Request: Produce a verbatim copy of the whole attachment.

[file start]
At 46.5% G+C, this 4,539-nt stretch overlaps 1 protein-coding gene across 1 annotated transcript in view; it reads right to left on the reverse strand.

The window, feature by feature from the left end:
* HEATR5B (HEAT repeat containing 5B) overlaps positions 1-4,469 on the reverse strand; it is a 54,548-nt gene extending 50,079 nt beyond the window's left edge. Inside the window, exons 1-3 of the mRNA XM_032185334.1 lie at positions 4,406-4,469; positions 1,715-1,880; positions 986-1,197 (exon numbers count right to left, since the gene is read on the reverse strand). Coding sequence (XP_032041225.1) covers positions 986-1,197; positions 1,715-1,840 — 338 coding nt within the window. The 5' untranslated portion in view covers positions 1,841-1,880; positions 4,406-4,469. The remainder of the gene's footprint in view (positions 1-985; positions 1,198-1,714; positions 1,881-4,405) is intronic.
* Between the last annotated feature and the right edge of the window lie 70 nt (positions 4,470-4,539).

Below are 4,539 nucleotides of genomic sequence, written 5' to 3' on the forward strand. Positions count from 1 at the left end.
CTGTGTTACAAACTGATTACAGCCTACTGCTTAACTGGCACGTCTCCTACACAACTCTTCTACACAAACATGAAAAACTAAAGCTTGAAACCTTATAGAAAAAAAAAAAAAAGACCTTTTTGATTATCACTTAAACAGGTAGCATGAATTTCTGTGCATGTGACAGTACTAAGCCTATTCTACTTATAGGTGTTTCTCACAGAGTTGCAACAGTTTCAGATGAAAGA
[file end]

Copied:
At 46.5% G+C, this 4,539-nt stretch overlaps 1 protein-coding gene across 1 annotated transcript in view; it reads right to left on the reverse strand.

The window, feature by feature from the left end:
* HEATR5B (HEAT repeat containing 5B) overlaps positions 1-4,469 on the reverse strand; it is a 54,548-nt gene extending 50,079 nt beyond the window's left edge. Inside the window, exons 1-3 of the mRNA XM_032185334.1 lie at positions 4,406-4,469; positions 1,715-1,880; positions 986-1,197 (exon numbers count right to left, since the gene is read on the reverse strand). Coding sequence (XP_032041225.1) covers positions 986-1,197; positions 1,715-1,840 — 338 coding nt within the window. The 5' untranslated portion in view covers positions 1,841-1,880; positions 4,406-4,469. The remainder of the gene's footprint in view (positions 1-985; positions 1,198-1,714; positions 1,881-4,405) is intronic.
* Between the last annotated feature and the right edge of the window lie 70 nt (positions 4,470-4,539).

Below are 4,539 nucleotides of genomic sequence, written 5' to 3' on the forward strand. Positions count from 1 at the left end.
CTGTGTTACAAACTGATTACAGCCTACTGCTTAACTGGCACGTCTCCTACACAACTCTTCTACACAAACATGAAAAACTAAAGCTTGAAACCTTATAGAAAAAAAAAAAAAAGACCTTTTTGATTATCACTTAAACAGGTAGCATGAATTTCTGTGCATGTGACAGTACTAAGCCTATTCTACTTATAGGTGTTTCTCACAGAGTTGCAACAGTTTCAGATGAAAGA